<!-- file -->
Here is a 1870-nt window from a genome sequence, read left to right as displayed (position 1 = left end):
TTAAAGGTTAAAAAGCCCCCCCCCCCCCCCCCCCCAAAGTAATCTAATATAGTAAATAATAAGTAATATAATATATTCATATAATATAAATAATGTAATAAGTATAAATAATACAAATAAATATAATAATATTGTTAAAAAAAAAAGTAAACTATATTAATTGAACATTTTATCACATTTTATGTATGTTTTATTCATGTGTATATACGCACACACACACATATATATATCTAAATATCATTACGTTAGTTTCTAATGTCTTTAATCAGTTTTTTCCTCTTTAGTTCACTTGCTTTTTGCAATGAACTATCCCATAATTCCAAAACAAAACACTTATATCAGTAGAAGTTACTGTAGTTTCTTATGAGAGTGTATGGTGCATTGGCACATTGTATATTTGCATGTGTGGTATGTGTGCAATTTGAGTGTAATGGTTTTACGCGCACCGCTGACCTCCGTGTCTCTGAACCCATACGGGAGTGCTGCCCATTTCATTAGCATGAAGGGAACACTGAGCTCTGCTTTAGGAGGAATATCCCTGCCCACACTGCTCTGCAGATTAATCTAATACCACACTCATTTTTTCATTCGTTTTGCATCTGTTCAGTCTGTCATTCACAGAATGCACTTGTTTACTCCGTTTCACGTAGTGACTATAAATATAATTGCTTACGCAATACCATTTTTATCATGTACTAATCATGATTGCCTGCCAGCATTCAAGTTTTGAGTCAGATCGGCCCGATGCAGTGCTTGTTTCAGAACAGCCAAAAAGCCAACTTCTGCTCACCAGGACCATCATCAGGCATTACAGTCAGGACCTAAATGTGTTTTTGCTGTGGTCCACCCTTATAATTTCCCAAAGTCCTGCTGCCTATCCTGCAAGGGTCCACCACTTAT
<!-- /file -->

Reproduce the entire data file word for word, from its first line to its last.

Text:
Here is a 1870-nt window from a genome sequence, read left to right as displayed (position 1 = left end):
TTAAAGGTTAAAAAGCCCCCCCCCCCCCCCCCCCCAAAGTAATCTAATATAGTAAATAATAAGTAATATAATATATTCATATAATATAAATAATGTAATAAGTATAAATAATACAAATAAATATAATAATATTGTTAAAAAAAAAAGTAAACTATATTAATTGAACATTTTATCACATTTTATGTATGTTTTATTCATGTGTATATACGCACACACACACATATATATATCTAAATATCATTACGTTAGTTTCTAATGTCTTTAATCAGTTTTTTCCTCTTTAGTTCACTTGCTTTTTGCAATGAACTATCCCATAATTCCAAAACAAAACACTTATATCAGTAGAAGTTACTGTAGTTTCTTATGAGAGTGTATGGTGCATTGGCACATTGTATATTTGCATGTGTGGTATGTGTGCAATTTGAGTGTAATGGTTTTACGCGCACCGCTGACCTCCGTGTCTCTGAACCCATACGGGAGTGCTGCCCATTTCATTAGCATGAAGGGAACACTGAGCTCTGCTTTAGGAGGAATATCCCTGCCCACACTGCTCTGCAGATTAATCTAATACCACACTCATTTTTTCATTCGTTTTGCATCTGTTCAGTCTGTCATTCACAGAATGCACTTGTTTACTCCGTTTCACGTAGTGACTATAAATATAATTGCTTACGCAATACCATTTTTATCATGTACTAATCATGATTGCCTGCCAGCATTCAAGTTTTGAGTCAGATCGGCCCGATGCAGTGCTTGTTTCAGAACAGCCAAAAAGCCAACTTCTGCTCACCAGGACCATCATCAGGCATTACAGTCAGGACCTAAATGTGTTTTTGCTGTGGTCCACCCTTATAATTTCCCAAAGTCCTGCTGCCTATCCTGCAAGGGTCCACCACTTAT